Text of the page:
Audio Transcript:

LISA MULLINS: Japan is offering a deal. It says it's going to pay for hundreds of thousands of South American migrants to go home. Catch is, they can't come back. They have to agree never to work in Japan again. It's all part of Japan's efforts to reduce unemployment. Many Brazilian and Peruvian workers there have lost their jobs in the economic downturn, but as Akiko Fujita reports not that many are jumping at the offer.

AKIKO FUJITA: DJ Carlos Zahal crams into a tiny studio and prepares for another day of top 20 hits. Zahal broadcasts his Portuguese language station Radio Phoenix from Hamamatsu, the heart of Japan's Brazilian community. Listeners tune in every day to hear the latest songs from their native country but these days it's political talk not pop music dominating the airwaves. Callers sound off on unemployment, how the governments plans to tackle it. It's been that way since Japan began offering a one-way plane ticket home to foreign guest workers last month. The offer only applies to Brazilian and Peruvians of Japanese descent. Most worked in the car parts manufacturing industry here, but when the global economic crisis hit last year, these workers were the first to get caught. Now, the government wants them to leave so unemployment numbers go down. But if they take the government's offer, they can't get work visas in Japan again. Margarita Masseo Choza says she'd like to visit her home country so the free ticket is tempting. The single mother lost her job at a bike parts manufacturer in April. She says nobody's hiring now and she'll be forced out of her apartment at the end of the month. Choza says, �The most important thing right now is our life. I just want to make sure my son is okay.� The government says nearly eleven hundred have applied for the tickets home so far. That's just 3% of the Brazilian and Peruvian population in Japan. Many moved here in the early 90s when Japan had a labor shortage. The government relaxed immigration rules to attract South American workers of Japanese descent. Zahalsays the work ads in Brazil promise lucrative pay.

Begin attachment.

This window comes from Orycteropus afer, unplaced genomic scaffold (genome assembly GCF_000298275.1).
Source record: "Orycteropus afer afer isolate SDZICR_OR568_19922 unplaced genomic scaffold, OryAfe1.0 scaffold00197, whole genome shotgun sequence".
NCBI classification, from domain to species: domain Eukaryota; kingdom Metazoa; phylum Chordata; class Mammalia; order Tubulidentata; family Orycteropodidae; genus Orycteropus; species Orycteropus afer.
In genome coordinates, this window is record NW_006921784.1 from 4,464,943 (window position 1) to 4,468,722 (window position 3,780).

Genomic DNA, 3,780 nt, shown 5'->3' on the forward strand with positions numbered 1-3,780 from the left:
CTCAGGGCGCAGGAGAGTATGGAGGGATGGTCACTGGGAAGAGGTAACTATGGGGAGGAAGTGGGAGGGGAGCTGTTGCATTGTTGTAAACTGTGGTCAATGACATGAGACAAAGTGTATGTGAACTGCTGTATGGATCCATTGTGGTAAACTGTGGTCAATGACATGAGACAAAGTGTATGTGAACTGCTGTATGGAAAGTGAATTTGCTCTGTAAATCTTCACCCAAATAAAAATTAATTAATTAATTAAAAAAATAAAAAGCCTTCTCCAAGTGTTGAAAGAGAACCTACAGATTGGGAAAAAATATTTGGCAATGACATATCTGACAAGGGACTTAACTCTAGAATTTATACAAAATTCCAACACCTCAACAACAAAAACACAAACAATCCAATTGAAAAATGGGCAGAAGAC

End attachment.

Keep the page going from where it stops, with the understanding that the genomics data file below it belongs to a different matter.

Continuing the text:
ZAHAL: They all said you didn't have to speak the language. The same job that paid $300 in Brazil, paid 3,000 in Japan.

FUJITA: But now those jobs are gone. Hedanoi Sakanaka used to work at the Bureau of Immigration. He championed the law that allowed those like Zahal to work here. He says the government's current offer is a big mistake. �To not allow those guest workers to return is ridiculous,� he says. Sakanaka says a handful of politicians snuck the plan into a larger stimulus package. He insists most of the country's leaders support foreign workers and points to a $20 Million program as one example. In January, the government opened up language schools to help workers and their families improve their Japanese. It also increased worker training programs for the unemployed. He says that's unheard of in a country that hasn't historically welcomed immigrants, but the country's population declining at a record pace. Sakanaka says Japan will need foreign workers to fill future jobs. Margarita Massa Choza says she'll wait until the end of the month to make a decision. She likes Brazil but she doesn't think she can find work there, and after 19 years in Japan it's hard for her to imagine living anywhere else. For The World, I'm Akiko Fujita, Hamamatsu, Japan.